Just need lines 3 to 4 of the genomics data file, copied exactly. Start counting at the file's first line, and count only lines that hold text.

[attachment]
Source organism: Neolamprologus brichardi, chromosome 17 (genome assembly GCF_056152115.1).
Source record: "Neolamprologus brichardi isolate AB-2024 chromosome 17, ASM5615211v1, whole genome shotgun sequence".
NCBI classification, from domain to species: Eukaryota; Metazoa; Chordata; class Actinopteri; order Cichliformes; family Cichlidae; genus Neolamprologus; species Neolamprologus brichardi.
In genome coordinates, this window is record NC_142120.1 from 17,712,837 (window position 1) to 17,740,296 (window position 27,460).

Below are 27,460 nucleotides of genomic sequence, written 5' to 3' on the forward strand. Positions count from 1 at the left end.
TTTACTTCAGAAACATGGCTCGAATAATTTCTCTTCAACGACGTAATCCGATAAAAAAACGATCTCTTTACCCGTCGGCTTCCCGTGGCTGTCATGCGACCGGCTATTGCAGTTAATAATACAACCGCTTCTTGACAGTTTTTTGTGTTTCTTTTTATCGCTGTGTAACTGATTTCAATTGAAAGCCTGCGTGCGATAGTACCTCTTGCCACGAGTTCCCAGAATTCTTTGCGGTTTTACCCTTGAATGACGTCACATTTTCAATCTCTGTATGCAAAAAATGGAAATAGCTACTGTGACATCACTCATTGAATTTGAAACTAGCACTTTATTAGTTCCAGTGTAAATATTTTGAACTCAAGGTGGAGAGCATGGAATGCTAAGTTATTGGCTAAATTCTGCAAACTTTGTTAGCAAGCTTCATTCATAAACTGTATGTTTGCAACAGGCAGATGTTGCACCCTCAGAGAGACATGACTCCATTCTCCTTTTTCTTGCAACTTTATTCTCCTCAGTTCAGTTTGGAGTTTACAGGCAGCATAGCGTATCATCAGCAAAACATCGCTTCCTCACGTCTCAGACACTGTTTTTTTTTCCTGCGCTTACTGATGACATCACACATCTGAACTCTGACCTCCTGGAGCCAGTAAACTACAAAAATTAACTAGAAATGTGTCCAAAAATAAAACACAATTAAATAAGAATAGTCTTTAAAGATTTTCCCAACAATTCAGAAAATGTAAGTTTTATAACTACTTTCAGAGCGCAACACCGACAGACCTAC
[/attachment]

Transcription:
NCBI classification, from domain to species: Eukaryota; Metazoa; Chordata; class Actinopteri; order Cichliformes; family Cichlidae; genus Neolamprologus; species Neolamprologus brichardi.
In genome coordinates, this window is record NC_142120.1 from 17,712,837 (window position 1) to 17,740,296 (window position 27,460).